restrictions and other measures, saying, "The term for someone who
negates people's rights is a dictator."
Mark Hancock, National President of CUPE, expressed the
spirit of workers across Canada to fight for their rights, warning
governments and employers, "Don't screw around with us, we will take
you on. In the courts, at the bargaining table and in the streets!" He
also stressed the need for the working class across Canada to stand
together to defend rights, saying "You take on one of us, you take on
all of us."
Jerry Dias, National President of Unifor, denounced
Premier McNeil's attacks on public sector workers and the rights of
Nova Scotians saying, "Who goes after teachers and nurses? Stephen
McNeil does!" to which the crowed shouted "Shame!"
Alex Furlong, Director of Atlantic Region of the CLC
said, "This is a message to Premier McNeil, we will be here long after
you are gone... let this be a message to the Premier, this is our
The highlight of the action was the throng of workers
encircling the Legislature as it reopened, who carried the day with
their invigorating and militant spirit. Their chants of "Whose House?
Our House!" drowned out the bagpipes welcoming the Lieutenant Governor
and MLAs. It was a bold affirmation of their right to decide and for
and working conditions commensurate with the work they do, and firmly
conveyed their opposition to the McNeil government's attempt to dictate
the working and living conditions of Nova Scotia public sector workers.
We Must Be the Decision-Makers!
Halifax, September 21, 2017.
On August 22, Liberal Premier of Nova Scotia
Stephen McNeil enacted Bill 148, the Public Services
Sustainability (2015) Act. Much like Bill 75, the
Teachers' Professional Agreement and Classroom Improvements (2017) Act
imposed on Nova Scotia teachers in February, this is the McNeil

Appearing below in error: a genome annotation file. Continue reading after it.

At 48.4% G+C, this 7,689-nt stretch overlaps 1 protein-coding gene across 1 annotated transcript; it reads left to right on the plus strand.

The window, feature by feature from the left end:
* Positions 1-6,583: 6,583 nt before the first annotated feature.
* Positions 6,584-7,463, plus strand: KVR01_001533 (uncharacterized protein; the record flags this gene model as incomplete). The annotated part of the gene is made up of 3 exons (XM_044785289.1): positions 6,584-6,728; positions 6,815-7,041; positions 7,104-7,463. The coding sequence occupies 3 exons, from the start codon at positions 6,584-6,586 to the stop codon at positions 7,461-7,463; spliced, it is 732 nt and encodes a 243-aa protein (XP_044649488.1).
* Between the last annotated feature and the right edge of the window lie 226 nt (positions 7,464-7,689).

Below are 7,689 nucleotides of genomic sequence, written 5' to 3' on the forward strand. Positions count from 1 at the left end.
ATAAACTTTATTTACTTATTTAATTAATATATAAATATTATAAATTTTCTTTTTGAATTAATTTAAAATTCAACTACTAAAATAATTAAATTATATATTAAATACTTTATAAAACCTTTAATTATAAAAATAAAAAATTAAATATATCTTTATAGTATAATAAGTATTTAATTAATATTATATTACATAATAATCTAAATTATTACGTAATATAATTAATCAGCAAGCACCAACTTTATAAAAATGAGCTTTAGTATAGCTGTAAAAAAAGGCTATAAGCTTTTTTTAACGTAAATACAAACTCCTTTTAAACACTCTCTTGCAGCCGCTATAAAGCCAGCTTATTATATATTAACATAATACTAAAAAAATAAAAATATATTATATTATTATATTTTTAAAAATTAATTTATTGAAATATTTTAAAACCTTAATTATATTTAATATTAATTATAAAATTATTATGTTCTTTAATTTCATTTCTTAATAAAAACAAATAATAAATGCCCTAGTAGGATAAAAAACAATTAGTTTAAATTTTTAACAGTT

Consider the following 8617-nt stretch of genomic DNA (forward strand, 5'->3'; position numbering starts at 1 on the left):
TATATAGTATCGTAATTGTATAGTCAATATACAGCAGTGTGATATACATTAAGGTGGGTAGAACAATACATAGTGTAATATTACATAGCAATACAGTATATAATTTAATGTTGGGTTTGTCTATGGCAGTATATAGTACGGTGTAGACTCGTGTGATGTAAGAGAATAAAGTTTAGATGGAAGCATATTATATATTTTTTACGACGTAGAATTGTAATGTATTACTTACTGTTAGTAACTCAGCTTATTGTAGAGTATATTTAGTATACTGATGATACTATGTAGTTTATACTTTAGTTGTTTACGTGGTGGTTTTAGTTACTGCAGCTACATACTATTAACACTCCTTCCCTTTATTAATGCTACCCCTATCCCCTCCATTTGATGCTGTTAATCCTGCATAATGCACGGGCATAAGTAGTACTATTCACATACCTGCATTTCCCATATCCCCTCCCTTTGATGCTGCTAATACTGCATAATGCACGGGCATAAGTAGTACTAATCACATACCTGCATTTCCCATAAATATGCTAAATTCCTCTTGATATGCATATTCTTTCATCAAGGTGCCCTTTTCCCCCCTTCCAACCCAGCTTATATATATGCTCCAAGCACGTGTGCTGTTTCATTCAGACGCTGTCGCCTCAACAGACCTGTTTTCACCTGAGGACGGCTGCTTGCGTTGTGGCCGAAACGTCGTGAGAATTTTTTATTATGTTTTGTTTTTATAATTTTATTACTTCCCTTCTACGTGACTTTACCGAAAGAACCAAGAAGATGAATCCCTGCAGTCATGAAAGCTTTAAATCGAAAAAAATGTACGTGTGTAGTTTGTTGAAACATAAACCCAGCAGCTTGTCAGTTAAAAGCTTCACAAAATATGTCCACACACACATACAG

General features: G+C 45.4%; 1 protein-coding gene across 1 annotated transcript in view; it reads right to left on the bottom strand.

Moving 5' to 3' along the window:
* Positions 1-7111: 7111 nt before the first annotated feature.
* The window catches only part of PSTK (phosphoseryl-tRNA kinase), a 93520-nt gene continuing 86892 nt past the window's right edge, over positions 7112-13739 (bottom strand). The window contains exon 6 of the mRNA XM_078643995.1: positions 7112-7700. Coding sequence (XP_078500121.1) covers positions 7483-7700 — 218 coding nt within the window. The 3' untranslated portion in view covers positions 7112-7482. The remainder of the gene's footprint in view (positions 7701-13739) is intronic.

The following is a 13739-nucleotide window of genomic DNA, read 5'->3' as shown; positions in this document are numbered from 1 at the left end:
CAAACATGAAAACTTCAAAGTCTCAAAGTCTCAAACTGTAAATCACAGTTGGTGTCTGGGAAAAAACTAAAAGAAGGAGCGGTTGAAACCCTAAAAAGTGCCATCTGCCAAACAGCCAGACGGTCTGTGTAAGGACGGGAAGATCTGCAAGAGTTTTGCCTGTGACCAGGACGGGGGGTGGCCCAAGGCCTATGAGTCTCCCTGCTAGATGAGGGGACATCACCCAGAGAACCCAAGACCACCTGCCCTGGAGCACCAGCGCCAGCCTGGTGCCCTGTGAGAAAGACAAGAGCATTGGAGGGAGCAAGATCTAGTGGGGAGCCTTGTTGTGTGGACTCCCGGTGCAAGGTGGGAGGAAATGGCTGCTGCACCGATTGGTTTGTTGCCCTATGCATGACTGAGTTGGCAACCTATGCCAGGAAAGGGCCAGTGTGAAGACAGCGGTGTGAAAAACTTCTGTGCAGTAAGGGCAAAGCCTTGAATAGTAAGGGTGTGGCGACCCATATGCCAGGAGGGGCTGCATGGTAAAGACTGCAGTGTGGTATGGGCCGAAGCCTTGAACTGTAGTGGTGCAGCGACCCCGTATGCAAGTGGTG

using police powers masquerading as legislation.
McNeil, attempting to rationalize the Liberal
government's decision declared, "I've made it very clear that an
unelected, unaccountable arbitrator will not determine the taxpayers'
ability to pay." It is within this narrative that the McNeil government
wishes to impose its thinking and dictate on the people of Nova Scotia
and public sector
workers using the anti-social fraud of "taxpayers' ability to pay."
It is a tired and misguided
argument that attempts to split the people of Nova Scotia into
"taxpayers" versus those who work to provide public services for the
people of Nova Scotia. It is to fool the gullible, divide the people
and hide the fact that this is not a solution to any problem.
In today's neo-liberal world dominated by the
anti-social fraud of individual taxation and user fees, the rendering
of people as "taxpayers" is a ploy to deny that our province is made up
of the people that live in, contribute to and depend on it for their
The level of services, provided by those in all public
sector jobs, is precisely what guarantees the stability, peace of mind
and necessities for the people of Nova Scotia.
The social wealth produced in the economy by workers in
the public sector finds its way into many different forms. There are
years of education from primary to grade 12 that produce capable
and knowledgeable workers. There are the years of health care that
help build the capacity to work of every Nova Scotian, who inevitably
use this social program starting from birth. There are countless
services that allow safe, standardized and professional work to be
carried out everyday in Nova Scotia to which every teacher, health care
professional and other public sector worker has contributed.
Even though public sector workers are the largest
workforce in Nova Scotia, produce most of the social wealth claimed by
the province and are essential to the socialized economy, the McNeil
government continues to disrespect us as a matter of course.